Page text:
What life is like living and working on Sunderland's cheapest street
We speak to residents on Sunderland’s cheapest street about life on High Street East.
Property website Zoopla reports that High Street East is the cheapest place to buy residential property in Sunderland
The site’s Zed index analyses the average house prices paid in post codes across the country and it rates High Street East in Sunderland’s East End as the cheapest street on Wearside, with properties changing hands for an average of just £24,000.
In contrast, anyone planning to move into Sunderland’s priciest street, Whitburn Bents Road, will need to have an average of £850,000 burning a hole in their pocket.
Residents speak highly of the community on the street, and say that there are business opportunities, despite the street’s reputation.
Aspiring entrepreneur Robyn is an East End lass born and bred. She grew up in High Street East and still lives nearby.Robyn, 21, opened her business, Robyn Anderson Make-up Studio, in the Eagle Building a little over 18 months ago, and though the covid pandemic has had an impact, she is delighted with how things are going.
"It has been really busy – it has been a lot busier than I thought it would be,” she said.
"I thought at first we would suffer but now the nice weather is here and people are able to get out and about, it has been absolutely fantastic.”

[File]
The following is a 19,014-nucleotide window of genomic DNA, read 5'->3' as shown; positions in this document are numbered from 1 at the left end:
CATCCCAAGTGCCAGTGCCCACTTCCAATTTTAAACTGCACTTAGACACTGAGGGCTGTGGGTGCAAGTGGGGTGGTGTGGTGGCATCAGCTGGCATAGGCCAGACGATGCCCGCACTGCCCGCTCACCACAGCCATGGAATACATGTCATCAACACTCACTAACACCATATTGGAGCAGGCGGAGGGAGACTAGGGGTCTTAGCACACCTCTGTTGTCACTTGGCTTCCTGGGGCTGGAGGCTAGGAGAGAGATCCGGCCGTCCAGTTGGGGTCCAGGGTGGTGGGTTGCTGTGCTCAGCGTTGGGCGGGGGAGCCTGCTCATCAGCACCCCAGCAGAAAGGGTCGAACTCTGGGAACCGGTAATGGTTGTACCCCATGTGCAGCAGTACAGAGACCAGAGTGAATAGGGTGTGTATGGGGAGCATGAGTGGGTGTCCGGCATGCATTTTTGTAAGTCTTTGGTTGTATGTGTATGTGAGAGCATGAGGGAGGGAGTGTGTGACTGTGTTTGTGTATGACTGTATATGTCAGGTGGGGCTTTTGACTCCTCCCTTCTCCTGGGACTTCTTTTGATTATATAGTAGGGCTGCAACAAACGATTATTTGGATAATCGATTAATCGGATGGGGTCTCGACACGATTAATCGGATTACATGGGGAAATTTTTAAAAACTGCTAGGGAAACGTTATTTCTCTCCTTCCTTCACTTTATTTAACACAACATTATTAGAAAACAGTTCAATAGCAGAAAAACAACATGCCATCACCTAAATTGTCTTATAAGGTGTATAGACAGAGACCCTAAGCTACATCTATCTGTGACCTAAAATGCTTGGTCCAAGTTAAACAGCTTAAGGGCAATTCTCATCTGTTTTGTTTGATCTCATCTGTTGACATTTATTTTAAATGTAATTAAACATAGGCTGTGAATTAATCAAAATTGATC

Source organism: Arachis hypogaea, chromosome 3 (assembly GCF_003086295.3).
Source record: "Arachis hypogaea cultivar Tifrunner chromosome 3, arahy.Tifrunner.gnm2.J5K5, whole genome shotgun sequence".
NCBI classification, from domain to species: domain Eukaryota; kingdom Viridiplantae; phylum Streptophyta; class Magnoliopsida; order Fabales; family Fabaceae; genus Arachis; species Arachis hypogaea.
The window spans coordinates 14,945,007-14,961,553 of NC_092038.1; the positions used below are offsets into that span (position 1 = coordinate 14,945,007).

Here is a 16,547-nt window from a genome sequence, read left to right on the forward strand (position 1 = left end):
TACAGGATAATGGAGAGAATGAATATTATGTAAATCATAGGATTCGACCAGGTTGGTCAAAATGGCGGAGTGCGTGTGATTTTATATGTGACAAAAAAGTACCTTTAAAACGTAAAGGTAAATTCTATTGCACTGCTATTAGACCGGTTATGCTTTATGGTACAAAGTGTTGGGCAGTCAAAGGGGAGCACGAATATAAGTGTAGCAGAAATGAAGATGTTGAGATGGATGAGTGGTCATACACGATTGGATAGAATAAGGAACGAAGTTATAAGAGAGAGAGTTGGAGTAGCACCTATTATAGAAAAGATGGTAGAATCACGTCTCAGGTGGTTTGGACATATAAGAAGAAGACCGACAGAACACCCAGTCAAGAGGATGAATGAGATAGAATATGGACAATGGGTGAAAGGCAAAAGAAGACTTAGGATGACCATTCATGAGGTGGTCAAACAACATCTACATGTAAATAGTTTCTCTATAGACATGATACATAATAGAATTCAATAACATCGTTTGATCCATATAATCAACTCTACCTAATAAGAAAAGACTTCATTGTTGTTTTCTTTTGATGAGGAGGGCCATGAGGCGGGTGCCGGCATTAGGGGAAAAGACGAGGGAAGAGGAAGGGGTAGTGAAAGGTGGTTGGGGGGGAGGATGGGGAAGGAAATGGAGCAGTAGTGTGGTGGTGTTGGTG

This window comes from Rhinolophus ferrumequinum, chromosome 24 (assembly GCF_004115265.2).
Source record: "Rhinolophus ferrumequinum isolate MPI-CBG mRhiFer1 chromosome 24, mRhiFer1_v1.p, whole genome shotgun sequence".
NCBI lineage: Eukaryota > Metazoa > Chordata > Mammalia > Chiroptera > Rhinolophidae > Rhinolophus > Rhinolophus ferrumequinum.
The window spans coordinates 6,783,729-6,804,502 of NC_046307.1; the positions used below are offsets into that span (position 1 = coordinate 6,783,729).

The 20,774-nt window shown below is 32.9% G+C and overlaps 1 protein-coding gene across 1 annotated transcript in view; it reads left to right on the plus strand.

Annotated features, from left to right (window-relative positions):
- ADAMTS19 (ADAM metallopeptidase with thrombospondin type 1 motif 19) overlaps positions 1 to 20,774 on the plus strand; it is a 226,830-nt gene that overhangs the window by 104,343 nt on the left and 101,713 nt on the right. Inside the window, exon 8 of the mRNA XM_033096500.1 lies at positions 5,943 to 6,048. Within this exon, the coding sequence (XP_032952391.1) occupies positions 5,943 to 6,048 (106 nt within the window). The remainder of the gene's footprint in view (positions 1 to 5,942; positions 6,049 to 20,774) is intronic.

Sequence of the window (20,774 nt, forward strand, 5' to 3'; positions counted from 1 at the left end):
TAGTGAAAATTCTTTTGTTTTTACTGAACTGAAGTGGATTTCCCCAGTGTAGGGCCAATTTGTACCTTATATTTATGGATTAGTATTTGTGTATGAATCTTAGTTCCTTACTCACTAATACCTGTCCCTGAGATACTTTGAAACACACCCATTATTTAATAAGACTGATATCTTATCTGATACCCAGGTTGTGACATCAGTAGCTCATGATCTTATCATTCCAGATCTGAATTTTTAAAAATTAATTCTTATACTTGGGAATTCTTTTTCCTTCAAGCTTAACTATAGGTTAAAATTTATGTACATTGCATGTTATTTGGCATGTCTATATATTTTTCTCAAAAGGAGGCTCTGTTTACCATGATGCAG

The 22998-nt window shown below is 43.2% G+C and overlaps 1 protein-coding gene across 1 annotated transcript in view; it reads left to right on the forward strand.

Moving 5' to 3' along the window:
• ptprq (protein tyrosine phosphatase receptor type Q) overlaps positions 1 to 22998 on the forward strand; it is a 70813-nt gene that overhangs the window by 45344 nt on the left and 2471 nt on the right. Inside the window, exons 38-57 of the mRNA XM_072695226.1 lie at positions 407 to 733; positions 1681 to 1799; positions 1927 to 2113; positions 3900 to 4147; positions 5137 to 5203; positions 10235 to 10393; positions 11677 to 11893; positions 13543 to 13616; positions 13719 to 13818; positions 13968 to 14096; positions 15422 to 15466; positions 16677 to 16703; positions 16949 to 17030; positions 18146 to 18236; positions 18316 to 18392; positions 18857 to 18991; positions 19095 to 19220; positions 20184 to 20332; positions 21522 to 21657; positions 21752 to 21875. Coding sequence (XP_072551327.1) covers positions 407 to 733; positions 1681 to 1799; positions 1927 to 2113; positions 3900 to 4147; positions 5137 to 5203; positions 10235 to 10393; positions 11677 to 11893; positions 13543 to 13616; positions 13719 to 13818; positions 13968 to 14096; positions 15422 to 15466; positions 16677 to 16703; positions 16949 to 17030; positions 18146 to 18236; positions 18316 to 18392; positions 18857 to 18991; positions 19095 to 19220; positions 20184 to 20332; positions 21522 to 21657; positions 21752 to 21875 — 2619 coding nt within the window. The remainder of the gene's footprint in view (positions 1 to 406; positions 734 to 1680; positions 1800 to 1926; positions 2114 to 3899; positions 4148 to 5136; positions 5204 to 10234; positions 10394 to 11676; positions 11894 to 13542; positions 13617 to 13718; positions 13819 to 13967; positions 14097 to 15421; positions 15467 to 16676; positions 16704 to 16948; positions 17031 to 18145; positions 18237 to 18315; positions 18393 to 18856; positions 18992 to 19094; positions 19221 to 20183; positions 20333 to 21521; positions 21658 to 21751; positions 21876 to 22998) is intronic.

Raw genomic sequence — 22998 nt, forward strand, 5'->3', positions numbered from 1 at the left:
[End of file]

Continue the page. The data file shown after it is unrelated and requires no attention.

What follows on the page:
Robyn puts the success of the business down to its location in one of Sunderland’s most impressive buildings and just a short walk from the heart of town.
"The parking here is amazing – we are just close enough to the city centre that people can freely walk in but it is always quiet enough to get parked.
She admits the area has had its problems and has a bit of a reputation – but reckons the neighbourhood is on the up and moving in now could prove a shrewd investment.
Robyn's is not the only business enhancing High Street East, with the chic Boar’s Head hotel now open again after lockdown and the new Eastend Florist proving a draw.
“The Boar’s Head is lovely and the florist has been doing really, really well,” she said.
“There are some nice new houses being built and I think it is really improving.”
"It has had a bit of a reputation around here but it’s really not bad and it is getting much, much better.
"I really think it is moving in the right direction.”
Every decent community needs a pub and landlord David Pulling has been running Cheers in High Street East for ten years and has lived in the East End for longer.
He has seen a lot of changes in that time, and not all for the better, though he still recommends High Street East.
The demolition of the Garths and building of new homes had changed some of the feel of the area: “A lot of people moved away when the Garths were pulled down,” he said.
"You had about 130 families living in the flats who knew each other but then they pulled them down, moved everybody off to the estates and built new houses, with front and back gardens.
"There are more and more strangers moving in but it is still like a village – it is a close-knit community.
"It is a nice place to live.”